– Canada and the United States are “heading in different directions when it comes to auto sales,” according to a story in the Globe & Mail. Canadian vehicle sales could reach two million in 2017. The first six months are on track for that number. One million vehicles have been sold in Canada in the first six months of the year, according to the most recent reports. The strong sales are the opposite of sales trends in the United States, “where deliveries dropped last month and have declined from the record pace of 2016.”
The reason for the strong sales in Canada? The Canadian economy is performing better than expected. In Alberta in particular, car and truck sales are up 11 percent year over year. The reason given: “Capital spending by oil patch companies has resulted in increased purchases of cars and trucks by businesses. In Calgary in particular, fleet volume sales have jumped by 20 percent from last year and sales in the city represent half of the increase in fleet sales across the country.”
– A remarkably well-timed regulatory issue will see production of the Windsor-made Dodge Grand Caravan, “… halt in the fall over American government regulations.” The shutdown was reported in Collision Repair magazine a couple of weeks ago, but more details have emerged. According to the Windsor Star, “… production of the 2017 Dodge Grand Caravan for the US market only will be temporarily suspended from September to November at the Windsor Assembly Plant.” The statement was attributed to FCA Canada. The story goes on to say that, “Fiat Chrysler Automobiles has known for a couple of years about pending US ‘regulatory action’ that would need to be addressed, and which could affect US production of the Caravan, so the issue is not a surprise. FCA CEO Sergio Marchionne addressed the issue in 2015 at the North American International Auto Show in Detroit, in response to a reporter’s question: ‘There are technical reasons why that car cannot be sold for a much longer period of time than the current time. It’s just there are regulations that are coming into effect in 2017 that are going to restrict it.’”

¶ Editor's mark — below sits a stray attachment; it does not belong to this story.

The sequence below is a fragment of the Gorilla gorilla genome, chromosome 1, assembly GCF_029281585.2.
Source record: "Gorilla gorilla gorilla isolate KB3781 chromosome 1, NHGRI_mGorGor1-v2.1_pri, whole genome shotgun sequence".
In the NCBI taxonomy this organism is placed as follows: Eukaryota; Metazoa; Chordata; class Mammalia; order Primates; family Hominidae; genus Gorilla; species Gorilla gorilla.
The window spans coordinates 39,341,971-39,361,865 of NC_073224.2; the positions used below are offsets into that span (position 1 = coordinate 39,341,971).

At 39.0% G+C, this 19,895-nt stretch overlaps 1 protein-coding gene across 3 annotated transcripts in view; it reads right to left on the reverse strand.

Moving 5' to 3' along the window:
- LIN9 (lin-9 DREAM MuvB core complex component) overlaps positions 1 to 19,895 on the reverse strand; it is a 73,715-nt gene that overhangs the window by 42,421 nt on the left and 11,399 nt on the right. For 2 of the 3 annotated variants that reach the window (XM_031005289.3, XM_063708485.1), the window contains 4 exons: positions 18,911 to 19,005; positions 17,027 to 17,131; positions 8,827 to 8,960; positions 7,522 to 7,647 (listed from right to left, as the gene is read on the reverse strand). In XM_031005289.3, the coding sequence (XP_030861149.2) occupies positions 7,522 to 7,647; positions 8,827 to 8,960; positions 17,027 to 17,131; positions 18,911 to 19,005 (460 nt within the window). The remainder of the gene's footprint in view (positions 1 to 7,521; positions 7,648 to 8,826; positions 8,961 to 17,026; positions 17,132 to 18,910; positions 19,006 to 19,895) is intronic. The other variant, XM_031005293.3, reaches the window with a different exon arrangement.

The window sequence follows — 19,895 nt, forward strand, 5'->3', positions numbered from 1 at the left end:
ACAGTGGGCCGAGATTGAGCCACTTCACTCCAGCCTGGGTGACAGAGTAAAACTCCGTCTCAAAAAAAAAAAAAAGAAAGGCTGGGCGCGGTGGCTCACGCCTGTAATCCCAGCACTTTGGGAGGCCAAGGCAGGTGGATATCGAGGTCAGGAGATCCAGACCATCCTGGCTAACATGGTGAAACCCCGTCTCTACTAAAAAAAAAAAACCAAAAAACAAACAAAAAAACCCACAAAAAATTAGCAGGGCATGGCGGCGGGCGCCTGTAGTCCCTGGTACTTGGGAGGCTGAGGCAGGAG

– All Volvo car models launched after 2019 will be electric or hybrids, according to a statement from the Sweden-based (but Chinese-owned) company. A report in the Globe & Mail says this will make Volvo the first, “…. major traditional auto maker to set a date for phasing out vehicles powered solely by the internal combustion engine. The Sweden-based company will continue to produce pure combustion-engine Volvos from models launched before that date, but its move signals the eventual end of nearly a century of Volvos powered solely that way. ‘This announcement marks the end of the solely combustion engine-powered car,’ Volvo Cars CEO Hakan Samuelsson said.” The electric models will be, “… supplemented by a range of petrol and diesel plug in hybrid and mild hybrid 48-volt options on all models. This means that there will in future be no Volvo cars without an electric motor … This also means we won’t be doing other things. We of course will not be developing completely new generations of combustion engines.”
– Canby Motors, a vehicle collision repair firm in Baltimore, “took the lead” in assembling a so-called Tribute vehicle in the city. A trend in the US these days is to see vehicles donated to police forces and finished in a way that offers tribute to fallen members of the force. In this case, a black 2015 Ford SUV was taken apart and put back together, “… with new exhaust pipes, new wheels and hand-painted Sheriff’s Office logos and shields on the doors and hood. The names of all seven deputies who died in the line of duty, from 1899 to 2016, are on the vehicle’s rear window.”
The refurb work was donated to the Sheriff’s Office, according to a report in the Baltimore Sun. The vehicle bears a Maryland vanity license plate that says, “Tribute.” According to the story, “Representatives of Canby and the other businesses that supported them also were present Monday to accept awards for the businesses and the individuals who worked on the SUV. The businesses honored included Speedesign, National Coatings and Supplies, BASF Corporation, RPS Dent Specialists, Plaza Ford, Forest Hill Automotive, Canby Motors and Firestone Complete Auto Care.” The bodyshop manager at Canby Motors, “… handled the airbrushing of the logos. Sheriff’s Office officials noted it was a combined 120 hours on the doors alone. ‘At the end it really turned out nice, and we’re really honoured to be able to do this for the Sheriff’s Office’,” the customizer was quoted as saying.